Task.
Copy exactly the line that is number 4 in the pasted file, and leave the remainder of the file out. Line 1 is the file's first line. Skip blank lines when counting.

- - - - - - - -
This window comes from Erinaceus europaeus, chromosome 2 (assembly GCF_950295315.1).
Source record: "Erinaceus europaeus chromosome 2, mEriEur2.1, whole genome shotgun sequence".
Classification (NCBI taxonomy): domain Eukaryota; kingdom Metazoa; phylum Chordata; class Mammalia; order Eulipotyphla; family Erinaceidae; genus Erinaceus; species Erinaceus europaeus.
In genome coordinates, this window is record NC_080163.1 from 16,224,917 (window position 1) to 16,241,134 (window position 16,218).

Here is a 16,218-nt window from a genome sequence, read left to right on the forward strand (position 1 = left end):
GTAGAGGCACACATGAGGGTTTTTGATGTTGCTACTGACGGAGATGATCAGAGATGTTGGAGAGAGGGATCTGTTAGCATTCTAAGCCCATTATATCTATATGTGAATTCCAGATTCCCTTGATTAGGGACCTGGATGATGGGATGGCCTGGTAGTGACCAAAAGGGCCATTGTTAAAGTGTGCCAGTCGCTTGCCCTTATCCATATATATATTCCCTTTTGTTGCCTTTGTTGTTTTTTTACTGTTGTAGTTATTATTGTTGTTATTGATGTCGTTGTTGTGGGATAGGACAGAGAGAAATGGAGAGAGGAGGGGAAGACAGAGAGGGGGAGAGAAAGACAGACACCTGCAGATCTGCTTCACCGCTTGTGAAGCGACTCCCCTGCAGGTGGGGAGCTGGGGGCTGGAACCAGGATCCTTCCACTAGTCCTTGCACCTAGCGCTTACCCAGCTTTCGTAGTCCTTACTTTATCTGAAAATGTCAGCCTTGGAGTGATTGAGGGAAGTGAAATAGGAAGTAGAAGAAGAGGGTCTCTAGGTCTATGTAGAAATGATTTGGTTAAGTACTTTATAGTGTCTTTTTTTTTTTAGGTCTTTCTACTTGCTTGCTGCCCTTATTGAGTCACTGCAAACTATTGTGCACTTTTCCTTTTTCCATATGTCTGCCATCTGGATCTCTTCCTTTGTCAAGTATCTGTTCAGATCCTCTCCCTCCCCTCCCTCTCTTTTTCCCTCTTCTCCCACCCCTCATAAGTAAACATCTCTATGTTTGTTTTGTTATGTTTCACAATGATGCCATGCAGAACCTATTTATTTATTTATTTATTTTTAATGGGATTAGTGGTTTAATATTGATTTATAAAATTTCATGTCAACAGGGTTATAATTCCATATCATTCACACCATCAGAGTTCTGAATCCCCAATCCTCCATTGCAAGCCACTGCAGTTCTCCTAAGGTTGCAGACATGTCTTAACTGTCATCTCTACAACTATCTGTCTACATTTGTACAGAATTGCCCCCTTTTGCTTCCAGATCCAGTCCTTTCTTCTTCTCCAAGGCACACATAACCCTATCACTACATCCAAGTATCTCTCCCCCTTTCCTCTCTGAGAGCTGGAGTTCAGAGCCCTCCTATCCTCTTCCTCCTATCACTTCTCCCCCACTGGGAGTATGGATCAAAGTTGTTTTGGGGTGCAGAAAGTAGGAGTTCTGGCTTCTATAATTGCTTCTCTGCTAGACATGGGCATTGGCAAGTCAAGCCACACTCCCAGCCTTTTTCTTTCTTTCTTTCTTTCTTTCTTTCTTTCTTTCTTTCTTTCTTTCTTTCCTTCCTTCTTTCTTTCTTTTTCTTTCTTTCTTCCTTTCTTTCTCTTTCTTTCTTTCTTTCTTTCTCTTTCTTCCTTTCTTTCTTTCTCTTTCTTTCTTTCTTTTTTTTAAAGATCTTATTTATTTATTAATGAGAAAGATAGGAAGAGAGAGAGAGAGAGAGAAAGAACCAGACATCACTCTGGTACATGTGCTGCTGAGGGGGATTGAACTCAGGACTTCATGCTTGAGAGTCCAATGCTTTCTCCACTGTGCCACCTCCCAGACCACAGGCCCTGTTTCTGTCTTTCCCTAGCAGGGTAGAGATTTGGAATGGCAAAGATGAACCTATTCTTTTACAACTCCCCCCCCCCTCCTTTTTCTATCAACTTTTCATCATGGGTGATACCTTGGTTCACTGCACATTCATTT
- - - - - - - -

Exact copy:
In genome coordinates, this window is record NC_080163.1 from 16,224,917 (window position 1) to 16,241,134 (window position 16,218).